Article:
Who gets in touch for the first time with polymer (or syntetic) clay such as Fimo, Cernit, Premo!, Kato, Scupley etc, often have no idea of the myriad uses of this amazing material, but in fact the choices are endless, limited only by your creativity.
Polymer clay are thermosetting materials sold in solid or liquid form, made from PVC and completely non-toxic. In the past, some brands of clay contained synthetic chemicals (phthalates) which, if burned, could release toxic substances. However, new formulations have eliminated this inconvenience. They are usually sold in blocks or bottles (in the case of liquid clay) with a weight variable and different colors.
Not all polymer clay brands are suitable for every purpose: for example, some brands produce clay with special physical properties (elasticity resilience) that make them preferable for the creation of jewelry, others are more suitable for precision works, others have better color rendering and so on.
The stylish dolls by atelierpompadour
Since thermosetting materials, to ensure that the creation modeled maintains the form that we have given, it must be baked in the oven at specific temperatures (depending on the brand of polymer clay used).
Before baking, polymer clay is suitable to be used in conjunction with many other materials such as thin metal foils, pigments, beads, acrylic paint, tempera, chalk, rhinestones, sequins, spheres, glitter, and even make-up, to achieve various and original effects. Polymer clay objects can be treated even after baking, obtaining different results: they can be painted, sanded, "glassed" (with liquid polymer siutable to be be cured at high temperatures and a heat gun), varnished, polished by hand or by machine.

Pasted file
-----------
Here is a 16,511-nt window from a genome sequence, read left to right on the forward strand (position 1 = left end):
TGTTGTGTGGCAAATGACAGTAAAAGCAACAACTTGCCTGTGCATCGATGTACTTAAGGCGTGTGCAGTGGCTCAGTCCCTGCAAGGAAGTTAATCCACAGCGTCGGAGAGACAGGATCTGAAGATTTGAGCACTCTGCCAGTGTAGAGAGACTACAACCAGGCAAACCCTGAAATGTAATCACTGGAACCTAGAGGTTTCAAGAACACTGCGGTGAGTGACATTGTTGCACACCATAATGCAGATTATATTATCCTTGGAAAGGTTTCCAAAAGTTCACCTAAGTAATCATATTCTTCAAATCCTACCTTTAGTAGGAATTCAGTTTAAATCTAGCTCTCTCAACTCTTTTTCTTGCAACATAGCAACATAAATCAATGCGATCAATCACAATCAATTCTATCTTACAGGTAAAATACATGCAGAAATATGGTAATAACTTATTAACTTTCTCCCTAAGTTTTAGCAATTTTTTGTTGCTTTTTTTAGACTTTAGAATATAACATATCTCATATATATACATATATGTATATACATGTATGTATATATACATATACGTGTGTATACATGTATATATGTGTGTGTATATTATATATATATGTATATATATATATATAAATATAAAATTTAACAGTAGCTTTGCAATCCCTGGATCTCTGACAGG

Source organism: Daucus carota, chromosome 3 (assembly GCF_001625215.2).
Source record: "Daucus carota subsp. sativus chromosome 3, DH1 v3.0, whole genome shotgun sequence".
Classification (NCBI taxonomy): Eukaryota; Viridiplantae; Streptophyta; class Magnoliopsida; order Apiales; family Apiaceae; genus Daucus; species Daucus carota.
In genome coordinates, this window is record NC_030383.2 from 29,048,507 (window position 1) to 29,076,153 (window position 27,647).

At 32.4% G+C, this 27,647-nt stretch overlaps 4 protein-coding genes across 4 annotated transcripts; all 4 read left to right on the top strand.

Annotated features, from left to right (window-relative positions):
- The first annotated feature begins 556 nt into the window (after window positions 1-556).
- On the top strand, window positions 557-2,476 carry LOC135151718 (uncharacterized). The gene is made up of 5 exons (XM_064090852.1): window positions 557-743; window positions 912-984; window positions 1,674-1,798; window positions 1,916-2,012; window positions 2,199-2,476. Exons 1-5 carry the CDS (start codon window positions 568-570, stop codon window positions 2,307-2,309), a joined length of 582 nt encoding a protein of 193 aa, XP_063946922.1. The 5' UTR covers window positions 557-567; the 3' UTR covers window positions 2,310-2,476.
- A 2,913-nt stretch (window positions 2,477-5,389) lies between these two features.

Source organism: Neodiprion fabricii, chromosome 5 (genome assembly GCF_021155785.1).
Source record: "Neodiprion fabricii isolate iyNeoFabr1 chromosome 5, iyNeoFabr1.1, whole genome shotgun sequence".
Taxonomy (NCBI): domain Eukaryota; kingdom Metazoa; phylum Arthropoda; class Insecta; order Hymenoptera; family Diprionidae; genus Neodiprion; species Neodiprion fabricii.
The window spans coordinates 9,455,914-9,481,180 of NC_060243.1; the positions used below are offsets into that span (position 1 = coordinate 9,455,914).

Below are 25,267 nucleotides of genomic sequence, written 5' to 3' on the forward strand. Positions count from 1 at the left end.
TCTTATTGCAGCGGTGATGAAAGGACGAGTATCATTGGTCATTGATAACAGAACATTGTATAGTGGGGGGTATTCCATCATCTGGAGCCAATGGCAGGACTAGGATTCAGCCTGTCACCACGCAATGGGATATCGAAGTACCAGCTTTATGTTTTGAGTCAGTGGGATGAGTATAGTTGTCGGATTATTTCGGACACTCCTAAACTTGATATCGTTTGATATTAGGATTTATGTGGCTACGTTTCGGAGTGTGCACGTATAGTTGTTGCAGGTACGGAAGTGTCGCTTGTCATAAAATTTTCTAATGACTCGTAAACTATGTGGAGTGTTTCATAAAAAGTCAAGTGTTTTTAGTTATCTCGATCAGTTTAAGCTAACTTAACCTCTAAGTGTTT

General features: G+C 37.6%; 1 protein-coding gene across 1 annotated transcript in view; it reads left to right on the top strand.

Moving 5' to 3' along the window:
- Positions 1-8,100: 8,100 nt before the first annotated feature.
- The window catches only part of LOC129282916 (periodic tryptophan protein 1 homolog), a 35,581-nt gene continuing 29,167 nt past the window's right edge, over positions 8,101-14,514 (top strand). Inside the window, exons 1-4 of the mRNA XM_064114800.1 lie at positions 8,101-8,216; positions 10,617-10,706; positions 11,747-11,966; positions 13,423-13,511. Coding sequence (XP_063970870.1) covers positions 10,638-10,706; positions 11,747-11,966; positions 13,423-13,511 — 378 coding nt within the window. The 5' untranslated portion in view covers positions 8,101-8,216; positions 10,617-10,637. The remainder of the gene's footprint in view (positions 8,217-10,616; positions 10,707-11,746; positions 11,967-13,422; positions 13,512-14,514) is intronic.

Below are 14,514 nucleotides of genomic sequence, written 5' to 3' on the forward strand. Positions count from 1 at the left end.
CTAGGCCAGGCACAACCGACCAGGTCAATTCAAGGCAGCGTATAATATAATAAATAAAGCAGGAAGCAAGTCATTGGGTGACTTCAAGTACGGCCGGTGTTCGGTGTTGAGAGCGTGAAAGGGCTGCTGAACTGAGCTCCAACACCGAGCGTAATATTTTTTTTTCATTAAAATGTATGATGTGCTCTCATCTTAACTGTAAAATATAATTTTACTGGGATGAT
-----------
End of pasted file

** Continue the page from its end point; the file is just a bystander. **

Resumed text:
The fantastic miniatures by Mairi
Many polymer clay artists also love to decorate their cured creations with reliefs or engravings, which may be realized by hand or using electrical devices such as the Dremel Engraver. Liquid polymer clay can also be blended with color, pigments, glitter, sequins, etc., and can be used for inclusions (as the resin). Inclusion is a tecnique that allows you to embed an object into the liquid medium; after baking, it will remain incapsulated into the clay. It can also be used to finish polymer clay works (for example with the "glassing", which we have already mentioned), can be cast in molds and used for the transfer of images, to name just a few examples.
The cute "pupini" by Biberta
The list of the way in which is possible to use this fantastic medium is virtually endless! In addition to jewelry, figurines, ornaments, accessories, imitation of precious stones and other natural materials, buttons, brooches, hair clips, you can make dolls, pieces of furniture, book or photoalbum covers, pens, miniatures and much, much more.
Probably two of the most famous uses of polymer clay amongst women are the jewelry and the creation of dolls'houses components, but male creative artist also does't hesitate to use polymer clay for modeling or for the dioramas. For example, in scale modeling, liquid clay (as the resin) is very siutable to be used to reproduce liquids (drinks, sups, water...) or landscape features (lakes, rivers...).
The wonderful buttons by EtsyPeekaBoo
There's no denying: this fantastic material can assume all the shapes suggested by your immagination!
A very useful book to delve into this argument is "The Art of Polymer Clay: Designs and Techniques for Making Jewelry, Pottery, and Decorative Artwork" by Donna Kato.